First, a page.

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I have a function foo() that in turn calls function bar(). How can I confirm that bar actually gets called?

Example of complex business logic method to test:

class Car
  IStarter starter
  IKeyhole keyhole
  IBrakePedal pedal


    if (pedal.Pressed)

I have a method that brings together 6 external dependencies (interfaces with methods), and runs them in a sequence, order is not important. I would like to make sure each was called. In another test, I'd like to tweak conditionals and ensure that a subset was called.

In C# with Moq, I have a full page of setup code.

Here's what I'd like to see in my unit test:

let `check that brake pedal slows down car` =
   let car = new Car()
   car.pedal.Pressed <- true
   car.SlowDown |> wasCalled

The rest should be inferred from usage. I have a real need to reduce noise in tests.

share|improve this question
you mean as in checking code coverage? – Mauricio Scheffer Oct 13 '11 at 16:37
So... have you considered using a code coverage tool? – Mauricio Scheffer Oct 13 '11 at 18:12
are you aware of mocks / stubs? – Mauricio Scheffer Oct 13 '11 at 18:45
You seem to have a pretty clear picture... Can you expand upon that idea? maybe some pseudocode? – Mauricio Scheffer Oct 13 '11 at 19:20
Are you maybe looking for some BDD style testing F#? Have you seen TickSpec? – Mauricio Scheffer Oct 13 '11 at 19:26

1 Answer 1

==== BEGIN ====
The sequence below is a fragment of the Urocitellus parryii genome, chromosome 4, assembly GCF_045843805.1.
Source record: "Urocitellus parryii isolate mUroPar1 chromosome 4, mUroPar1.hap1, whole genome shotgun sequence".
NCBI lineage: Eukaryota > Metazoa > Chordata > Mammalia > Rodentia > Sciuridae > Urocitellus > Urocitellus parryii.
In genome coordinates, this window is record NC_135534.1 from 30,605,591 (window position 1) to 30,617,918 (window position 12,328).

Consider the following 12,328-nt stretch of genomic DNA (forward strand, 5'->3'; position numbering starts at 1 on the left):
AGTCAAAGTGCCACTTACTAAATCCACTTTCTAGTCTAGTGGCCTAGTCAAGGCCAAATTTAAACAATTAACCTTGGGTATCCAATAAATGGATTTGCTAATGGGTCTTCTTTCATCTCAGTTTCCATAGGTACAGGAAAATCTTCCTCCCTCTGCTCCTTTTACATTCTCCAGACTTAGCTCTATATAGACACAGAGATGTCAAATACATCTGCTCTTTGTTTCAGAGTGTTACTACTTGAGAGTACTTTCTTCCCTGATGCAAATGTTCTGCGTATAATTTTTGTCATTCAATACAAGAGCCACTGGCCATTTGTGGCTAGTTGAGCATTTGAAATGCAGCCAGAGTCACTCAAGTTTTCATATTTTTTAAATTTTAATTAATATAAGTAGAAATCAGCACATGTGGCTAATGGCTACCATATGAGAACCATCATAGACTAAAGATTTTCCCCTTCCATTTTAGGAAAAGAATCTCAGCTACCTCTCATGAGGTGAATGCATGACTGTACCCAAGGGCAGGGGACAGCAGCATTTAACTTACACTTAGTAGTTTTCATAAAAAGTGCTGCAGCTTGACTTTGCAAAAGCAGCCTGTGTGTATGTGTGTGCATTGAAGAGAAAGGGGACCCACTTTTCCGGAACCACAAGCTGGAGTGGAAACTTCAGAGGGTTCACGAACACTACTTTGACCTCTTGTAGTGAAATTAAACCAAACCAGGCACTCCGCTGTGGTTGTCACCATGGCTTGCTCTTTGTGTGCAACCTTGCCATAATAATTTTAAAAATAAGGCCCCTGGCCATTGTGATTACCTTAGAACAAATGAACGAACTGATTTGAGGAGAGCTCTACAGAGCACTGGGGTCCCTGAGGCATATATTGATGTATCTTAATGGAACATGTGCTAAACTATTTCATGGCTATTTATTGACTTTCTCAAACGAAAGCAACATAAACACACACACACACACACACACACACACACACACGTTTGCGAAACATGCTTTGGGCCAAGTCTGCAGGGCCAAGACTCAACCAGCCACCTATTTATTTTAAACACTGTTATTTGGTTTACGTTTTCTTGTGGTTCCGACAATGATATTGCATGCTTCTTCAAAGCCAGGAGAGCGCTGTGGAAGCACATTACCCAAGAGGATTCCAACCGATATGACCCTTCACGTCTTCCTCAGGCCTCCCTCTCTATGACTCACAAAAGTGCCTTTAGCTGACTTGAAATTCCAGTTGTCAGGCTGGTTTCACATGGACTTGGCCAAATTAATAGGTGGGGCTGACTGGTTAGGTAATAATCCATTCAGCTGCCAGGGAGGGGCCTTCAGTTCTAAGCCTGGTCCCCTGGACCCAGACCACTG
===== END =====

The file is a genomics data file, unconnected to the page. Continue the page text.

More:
up vote 2 down vote accepted

The closest thing I know to what you want is an AutoMockingContainer.

In a nutshell, it's an IoC container that gives you a Car with all IStarter, IKeyhole, IBrakepedal stubbed out and wired to the Car instance, without you explicitly registering any of them. You then proceed to set your expectations as usual (in your case, "car.SlowDown() was called"), then call the method under test.

The specifics depend on the IoC container and mocking framework used. The original one was written with Windsor and an old version of Rhino Mocks, but now there are AMC for StructureMap, Ninject, Autofac + Moq, etc.

You could start with one of these and wrap it to make it more idiomatic in F#.

It has its downsides, it's not something I'd recommend using "by default".

share|improve this answer
I side with Derick Bailey. We are covering a pile of code with unit tests, oblivious to the grossly erroneous amount of coupling. – GregC Oct 13 '11 at 21:27

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